Canada sends Investigators to Help the ICC out in Ukraine. Will it do any good?

Destruction in Zhytomyr, west of Ukraine’s capital Kyiv (Photo: Getty Images/BBC)

Canada has announced that it is sending a team of Royal Canadian Mounted Police (RCMP) officers to support the International Criminal Court (ICC) in its investigation into war crimes in Ukraine. The move is unprecedented. No Canadian government has ever sent or seconded such a team, not even for other investigations that the country has pushed the ICC to conduct. What does it mean for the investigation, for the ICC, and for Canada’s role in pursuing justice for international crimes?

Earlier this month, forty-one-member states of the ICC, including Canada, referred the situation in Ukraine to the Court. It was a remarkable show of collective and symbolic support for an institution that only recently was battling severe and vindictive animosity from the U.S. over its investigation into alleged atrocities in Afghanistan.

In opening the Ukraine investigation, ICC chief Prosecutor Karim Khan asked for help and resources. A number of states followed through, with Canada now also jumping on board. On 28 March, Public Safety Minister Marco Mendicino announced that RCMP officers would be shipped out to support the ICC’s efforts. He stated that the Canadian team would assist in collecting and preserving evidence and interviewing witnesses.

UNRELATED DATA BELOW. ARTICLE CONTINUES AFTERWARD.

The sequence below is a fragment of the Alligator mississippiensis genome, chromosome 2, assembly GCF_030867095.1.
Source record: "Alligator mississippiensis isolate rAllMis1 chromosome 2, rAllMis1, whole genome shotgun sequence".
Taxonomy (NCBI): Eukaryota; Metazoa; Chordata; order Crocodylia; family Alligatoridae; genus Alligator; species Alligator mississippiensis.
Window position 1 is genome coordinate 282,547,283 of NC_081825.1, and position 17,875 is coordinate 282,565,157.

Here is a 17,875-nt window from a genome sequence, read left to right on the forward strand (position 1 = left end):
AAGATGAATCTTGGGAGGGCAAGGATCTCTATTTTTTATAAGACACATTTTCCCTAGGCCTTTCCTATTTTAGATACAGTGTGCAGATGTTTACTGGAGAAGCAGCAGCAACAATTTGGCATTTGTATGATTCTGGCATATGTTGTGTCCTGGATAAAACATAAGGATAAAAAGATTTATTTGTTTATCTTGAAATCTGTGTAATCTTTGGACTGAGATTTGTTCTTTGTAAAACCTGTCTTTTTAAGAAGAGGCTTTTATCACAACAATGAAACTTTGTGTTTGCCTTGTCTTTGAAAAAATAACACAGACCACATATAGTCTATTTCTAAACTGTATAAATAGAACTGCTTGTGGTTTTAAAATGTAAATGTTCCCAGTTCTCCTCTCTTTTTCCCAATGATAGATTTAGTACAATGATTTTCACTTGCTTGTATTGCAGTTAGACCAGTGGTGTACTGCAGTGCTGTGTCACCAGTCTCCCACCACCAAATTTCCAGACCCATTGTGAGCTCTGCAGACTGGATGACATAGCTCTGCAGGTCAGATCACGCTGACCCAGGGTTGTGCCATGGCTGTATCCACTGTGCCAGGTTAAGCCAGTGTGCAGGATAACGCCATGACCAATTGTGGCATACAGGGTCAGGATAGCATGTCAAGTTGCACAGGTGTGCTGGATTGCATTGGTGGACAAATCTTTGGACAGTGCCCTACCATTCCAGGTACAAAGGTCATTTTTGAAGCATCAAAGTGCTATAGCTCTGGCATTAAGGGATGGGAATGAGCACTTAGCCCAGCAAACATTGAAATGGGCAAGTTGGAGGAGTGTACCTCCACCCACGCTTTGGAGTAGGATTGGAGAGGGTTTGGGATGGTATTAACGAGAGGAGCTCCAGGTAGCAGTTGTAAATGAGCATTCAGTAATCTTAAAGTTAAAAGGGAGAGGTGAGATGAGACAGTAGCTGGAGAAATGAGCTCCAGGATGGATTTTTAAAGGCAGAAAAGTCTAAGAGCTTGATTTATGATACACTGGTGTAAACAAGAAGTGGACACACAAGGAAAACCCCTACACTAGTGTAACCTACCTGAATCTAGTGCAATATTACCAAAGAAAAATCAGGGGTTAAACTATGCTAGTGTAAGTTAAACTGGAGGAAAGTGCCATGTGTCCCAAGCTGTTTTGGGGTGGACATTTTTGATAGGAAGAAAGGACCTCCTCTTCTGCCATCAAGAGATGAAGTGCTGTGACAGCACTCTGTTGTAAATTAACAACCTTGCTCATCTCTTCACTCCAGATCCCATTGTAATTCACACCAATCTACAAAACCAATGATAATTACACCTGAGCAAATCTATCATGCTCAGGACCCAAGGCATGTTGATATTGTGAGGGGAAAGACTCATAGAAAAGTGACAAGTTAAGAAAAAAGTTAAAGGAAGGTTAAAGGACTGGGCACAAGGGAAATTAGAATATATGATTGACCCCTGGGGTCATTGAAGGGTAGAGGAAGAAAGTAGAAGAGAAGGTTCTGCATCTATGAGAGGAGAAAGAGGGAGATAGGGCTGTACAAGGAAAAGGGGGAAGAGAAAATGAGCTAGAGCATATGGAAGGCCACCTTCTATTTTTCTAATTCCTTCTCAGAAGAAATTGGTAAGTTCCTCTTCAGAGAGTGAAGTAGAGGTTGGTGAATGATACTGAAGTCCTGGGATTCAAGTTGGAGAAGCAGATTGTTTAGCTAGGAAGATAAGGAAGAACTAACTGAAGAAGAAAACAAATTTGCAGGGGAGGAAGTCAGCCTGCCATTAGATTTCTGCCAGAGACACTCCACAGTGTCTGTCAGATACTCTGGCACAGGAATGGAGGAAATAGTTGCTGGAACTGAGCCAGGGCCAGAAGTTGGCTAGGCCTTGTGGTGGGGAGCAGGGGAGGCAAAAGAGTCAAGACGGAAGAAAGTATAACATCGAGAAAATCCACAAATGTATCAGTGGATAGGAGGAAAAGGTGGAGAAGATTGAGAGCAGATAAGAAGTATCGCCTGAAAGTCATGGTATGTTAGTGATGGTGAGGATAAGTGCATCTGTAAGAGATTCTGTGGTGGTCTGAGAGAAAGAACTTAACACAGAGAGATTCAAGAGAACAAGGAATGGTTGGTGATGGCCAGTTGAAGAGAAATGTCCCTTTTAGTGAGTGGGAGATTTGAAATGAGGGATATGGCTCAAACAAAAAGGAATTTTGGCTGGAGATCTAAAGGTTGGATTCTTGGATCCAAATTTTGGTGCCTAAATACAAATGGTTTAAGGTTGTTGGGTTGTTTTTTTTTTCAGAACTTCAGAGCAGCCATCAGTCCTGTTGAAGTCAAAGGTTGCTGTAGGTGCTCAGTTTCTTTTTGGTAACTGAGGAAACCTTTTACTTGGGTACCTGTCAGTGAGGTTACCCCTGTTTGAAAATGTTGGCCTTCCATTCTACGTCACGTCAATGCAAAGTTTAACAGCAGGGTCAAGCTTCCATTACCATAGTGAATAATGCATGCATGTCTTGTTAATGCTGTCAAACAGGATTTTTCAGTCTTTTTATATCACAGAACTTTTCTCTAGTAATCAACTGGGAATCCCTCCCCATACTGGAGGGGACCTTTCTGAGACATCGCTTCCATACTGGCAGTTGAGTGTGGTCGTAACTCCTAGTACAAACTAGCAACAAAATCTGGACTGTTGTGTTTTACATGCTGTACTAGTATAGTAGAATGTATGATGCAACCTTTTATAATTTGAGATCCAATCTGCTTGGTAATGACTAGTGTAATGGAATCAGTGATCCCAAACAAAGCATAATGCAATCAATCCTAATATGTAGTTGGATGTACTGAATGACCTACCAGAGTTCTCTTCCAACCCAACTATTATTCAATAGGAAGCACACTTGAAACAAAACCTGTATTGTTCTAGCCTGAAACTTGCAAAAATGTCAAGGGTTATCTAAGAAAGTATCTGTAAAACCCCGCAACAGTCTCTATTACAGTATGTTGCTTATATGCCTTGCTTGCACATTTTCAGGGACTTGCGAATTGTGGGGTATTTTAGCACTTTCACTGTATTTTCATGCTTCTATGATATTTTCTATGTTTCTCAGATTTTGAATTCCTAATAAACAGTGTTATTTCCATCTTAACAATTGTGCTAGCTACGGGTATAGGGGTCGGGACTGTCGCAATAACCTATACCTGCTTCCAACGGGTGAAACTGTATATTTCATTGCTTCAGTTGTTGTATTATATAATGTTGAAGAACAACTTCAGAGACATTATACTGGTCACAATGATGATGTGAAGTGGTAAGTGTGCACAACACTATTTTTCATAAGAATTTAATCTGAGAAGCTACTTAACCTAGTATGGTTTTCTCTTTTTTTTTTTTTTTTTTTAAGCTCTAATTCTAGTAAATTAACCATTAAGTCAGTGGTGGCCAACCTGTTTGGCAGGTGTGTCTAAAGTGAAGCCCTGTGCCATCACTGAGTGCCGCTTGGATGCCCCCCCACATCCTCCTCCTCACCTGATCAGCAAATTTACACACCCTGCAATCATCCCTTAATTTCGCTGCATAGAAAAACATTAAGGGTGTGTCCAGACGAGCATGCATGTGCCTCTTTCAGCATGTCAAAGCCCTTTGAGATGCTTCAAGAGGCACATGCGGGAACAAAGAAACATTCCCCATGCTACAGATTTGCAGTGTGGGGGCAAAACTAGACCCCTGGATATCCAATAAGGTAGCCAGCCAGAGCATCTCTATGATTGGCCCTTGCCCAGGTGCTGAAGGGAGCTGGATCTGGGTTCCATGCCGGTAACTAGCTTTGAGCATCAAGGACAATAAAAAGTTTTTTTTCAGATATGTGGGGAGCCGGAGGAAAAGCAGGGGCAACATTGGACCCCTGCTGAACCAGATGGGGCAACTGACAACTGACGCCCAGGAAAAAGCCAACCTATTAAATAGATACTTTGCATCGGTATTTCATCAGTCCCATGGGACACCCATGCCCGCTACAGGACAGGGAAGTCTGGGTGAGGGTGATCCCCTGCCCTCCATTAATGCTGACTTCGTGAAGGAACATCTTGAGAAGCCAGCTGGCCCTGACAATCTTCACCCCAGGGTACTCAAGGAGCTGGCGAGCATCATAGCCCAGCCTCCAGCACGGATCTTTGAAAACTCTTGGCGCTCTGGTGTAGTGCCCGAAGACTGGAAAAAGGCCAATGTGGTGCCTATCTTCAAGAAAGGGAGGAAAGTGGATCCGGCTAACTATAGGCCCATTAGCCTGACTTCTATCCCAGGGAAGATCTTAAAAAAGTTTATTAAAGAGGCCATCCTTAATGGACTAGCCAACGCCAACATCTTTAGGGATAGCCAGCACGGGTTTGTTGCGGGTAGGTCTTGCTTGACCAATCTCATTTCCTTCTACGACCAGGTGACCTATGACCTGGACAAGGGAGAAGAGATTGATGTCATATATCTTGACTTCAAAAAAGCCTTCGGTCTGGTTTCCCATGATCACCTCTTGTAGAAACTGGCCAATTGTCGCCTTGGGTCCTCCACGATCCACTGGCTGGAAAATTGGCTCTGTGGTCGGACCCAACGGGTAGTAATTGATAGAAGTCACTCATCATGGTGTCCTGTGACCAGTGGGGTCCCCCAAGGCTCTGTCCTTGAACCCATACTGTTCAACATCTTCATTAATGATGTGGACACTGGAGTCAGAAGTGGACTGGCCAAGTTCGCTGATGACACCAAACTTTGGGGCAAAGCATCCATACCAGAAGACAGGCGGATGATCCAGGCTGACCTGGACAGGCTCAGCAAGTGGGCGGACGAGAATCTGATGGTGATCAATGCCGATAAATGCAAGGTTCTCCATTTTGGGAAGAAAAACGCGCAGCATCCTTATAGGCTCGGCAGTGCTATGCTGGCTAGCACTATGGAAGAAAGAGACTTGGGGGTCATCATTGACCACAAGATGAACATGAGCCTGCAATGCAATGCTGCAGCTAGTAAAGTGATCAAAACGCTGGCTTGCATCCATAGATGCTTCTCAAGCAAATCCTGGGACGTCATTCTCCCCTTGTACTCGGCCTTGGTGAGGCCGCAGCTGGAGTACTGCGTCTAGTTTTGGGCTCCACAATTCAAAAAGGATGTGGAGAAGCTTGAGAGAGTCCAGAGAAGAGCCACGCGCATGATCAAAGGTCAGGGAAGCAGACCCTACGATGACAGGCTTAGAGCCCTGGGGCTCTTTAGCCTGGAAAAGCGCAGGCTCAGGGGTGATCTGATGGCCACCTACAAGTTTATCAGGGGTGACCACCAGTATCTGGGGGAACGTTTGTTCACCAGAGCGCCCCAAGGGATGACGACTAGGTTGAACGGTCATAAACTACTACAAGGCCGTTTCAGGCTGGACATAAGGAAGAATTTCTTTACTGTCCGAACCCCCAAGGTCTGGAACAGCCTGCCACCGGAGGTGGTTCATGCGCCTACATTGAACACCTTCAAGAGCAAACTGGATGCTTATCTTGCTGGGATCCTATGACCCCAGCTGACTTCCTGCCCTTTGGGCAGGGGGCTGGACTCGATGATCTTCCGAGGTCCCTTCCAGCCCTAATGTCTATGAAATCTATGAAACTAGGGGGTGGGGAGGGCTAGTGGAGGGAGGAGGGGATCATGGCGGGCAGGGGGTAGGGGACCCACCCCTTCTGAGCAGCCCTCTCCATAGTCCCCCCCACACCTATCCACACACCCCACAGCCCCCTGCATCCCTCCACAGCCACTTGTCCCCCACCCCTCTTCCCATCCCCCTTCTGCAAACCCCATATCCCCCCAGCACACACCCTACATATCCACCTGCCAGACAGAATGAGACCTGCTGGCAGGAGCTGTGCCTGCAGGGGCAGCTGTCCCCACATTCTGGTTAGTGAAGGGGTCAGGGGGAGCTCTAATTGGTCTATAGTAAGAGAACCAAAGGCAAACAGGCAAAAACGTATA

Canada’s decision is a welcome one. The ICC is something of a cash-strapped institution. That is in part because states like Canada have insisted over the past decade that the Court’s budget should remain effectively frozen. This has frustrated advocates who lament that while these states ask the ICC to do work investigating international crimes, they don’t back it up with the resources required to undertake complex investigations. Placing money where its mouth is has not been Ottawa’s strong suit. In 2018, Canada joined a group of Latin American states in referring Venezuela to the ICC, but offered no money or investigators to conduct the investigation.

Many thus hope that Canada – and other states – are setting a precedent in bolstering their support of the ICC, not only in Ukraine, but in other situations of mass atrocities, like Myanmar, Afghanistan, and Palestine.

While there is no timeline on Canada’s commitment to the ICC’s Ukraine probe, the government should also make clear that it is in the accountability game for the long-haul. Investigating war crimes is no easy task; it takes painstaking work to link atrocities to the individuals most responsible for their commission. The goal in Ukraine is to reach up to the criminal entourage hiding out in Kremlin. But that won’t be done overnight. Ottawa’s interest must last longer than the headlines and, crucially, longer than the public’s outrage over Russia’s invasion.

While supporting the ICC is important, Canada must also commit to justice for atrocities closer to home.